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Steelers try to stay in moment, finish strong

12/10/2013

Morning links: Steel City wake-up

The Steelers have said they will still stay focused on finishing the season strong. But with the playoffs no longer a realistic possibility, questions have already started swirling about the future. The Steelers have a mix of veterans and younger players still in their first contracts who may be playing their final season in Pittsburgh.

The offseason will be marked by turnover following a second consecutive non-winning season, and the secondary is likely to be overhauled as the Steelers try to get younger and shed salary.

Troy Polamalu may have to take a pay cut to return to the Steelers, and the veteran strong safety is coming off an inconsistent performance against the Dolphins. Polamalu returned an interception for a touchdown, but he also dropped a sure interception and couldn’t make the tackle that would have prevented tight end Charles Clay from scoring the game-winning touchdown.

Polamalu took the blame for not filling a gap on Daniel Thomas' 55-yard run, which set up Clay’s second touchdown of the game. But a film review of the Steelers’ 34-28 loss revealed that Polamalu was not at fault for what turned out to be the play of the game.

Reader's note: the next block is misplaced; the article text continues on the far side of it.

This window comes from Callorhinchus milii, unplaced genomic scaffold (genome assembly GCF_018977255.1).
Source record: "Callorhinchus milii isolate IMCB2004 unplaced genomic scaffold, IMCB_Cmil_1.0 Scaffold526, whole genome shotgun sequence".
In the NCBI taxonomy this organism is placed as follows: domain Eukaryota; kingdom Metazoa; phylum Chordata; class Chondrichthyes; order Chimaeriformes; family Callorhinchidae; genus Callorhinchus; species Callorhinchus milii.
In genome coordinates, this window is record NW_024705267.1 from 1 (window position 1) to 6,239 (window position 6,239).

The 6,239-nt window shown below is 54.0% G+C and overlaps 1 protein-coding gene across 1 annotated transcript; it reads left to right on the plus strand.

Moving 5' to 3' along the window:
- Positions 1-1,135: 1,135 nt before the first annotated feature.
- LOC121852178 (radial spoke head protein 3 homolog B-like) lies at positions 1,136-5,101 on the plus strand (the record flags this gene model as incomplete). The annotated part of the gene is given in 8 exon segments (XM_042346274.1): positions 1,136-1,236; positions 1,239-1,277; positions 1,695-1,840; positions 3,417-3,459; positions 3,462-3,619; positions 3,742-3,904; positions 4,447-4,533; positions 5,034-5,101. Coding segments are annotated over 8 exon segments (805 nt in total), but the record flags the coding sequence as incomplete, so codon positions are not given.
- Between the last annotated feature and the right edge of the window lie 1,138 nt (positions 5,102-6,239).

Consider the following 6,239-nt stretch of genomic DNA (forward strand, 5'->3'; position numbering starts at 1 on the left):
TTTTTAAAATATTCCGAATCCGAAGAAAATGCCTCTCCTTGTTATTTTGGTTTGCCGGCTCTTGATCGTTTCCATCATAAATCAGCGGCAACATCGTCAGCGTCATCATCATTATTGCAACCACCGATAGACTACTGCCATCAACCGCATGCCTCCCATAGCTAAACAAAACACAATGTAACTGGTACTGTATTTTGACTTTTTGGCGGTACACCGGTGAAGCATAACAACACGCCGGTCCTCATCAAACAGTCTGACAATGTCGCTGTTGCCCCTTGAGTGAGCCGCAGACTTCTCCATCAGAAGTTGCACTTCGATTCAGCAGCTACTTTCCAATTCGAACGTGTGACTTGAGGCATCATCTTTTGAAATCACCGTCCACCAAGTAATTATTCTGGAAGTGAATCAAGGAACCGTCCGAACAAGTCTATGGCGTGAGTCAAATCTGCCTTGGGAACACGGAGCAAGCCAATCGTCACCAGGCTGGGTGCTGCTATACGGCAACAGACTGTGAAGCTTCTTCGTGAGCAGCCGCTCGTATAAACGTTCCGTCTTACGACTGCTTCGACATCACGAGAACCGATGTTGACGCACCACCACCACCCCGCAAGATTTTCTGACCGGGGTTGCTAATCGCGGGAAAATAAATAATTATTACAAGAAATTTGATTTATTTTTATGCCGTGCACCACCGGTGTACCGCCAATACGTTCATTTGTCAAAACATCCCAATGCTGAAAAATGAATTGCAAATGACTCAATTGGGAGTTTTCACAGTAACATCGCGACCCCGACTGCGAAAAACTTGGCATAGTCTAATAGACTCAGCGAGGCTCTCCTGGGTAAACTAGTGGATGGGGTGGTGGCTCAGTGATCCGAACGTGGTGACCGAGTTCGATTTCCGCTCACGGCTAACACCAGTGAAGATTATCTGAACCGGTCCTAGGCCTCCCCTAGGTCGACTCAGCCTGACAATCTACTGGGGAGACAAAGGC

Quarterback Ben Roethlisberger took the loss hard, and during his postgame interview he provided more grist for those who love to psychoanalyze his relationship with offensive coordinator Todd Haley.

When asked why the Steelers got away from running the ball after having success with their ground game early, Roethlisberger told reporters to ask Haley. I’m still not sure what to make of that perceived dig but it is another indication that the two have a frayed relationship and one that could compel the Steelers to make a change at offensive coordinator after the season.

Roethlisberger has vowed that the Steelers won’t go through the motions in the final three weeks seasons, and don’t expect the team to make a lot of changes as much sense as it seemingly makes to take a long look at some younger players. Mike Tomlin, like most, if not all, football coaches, simply isn't programmed that way.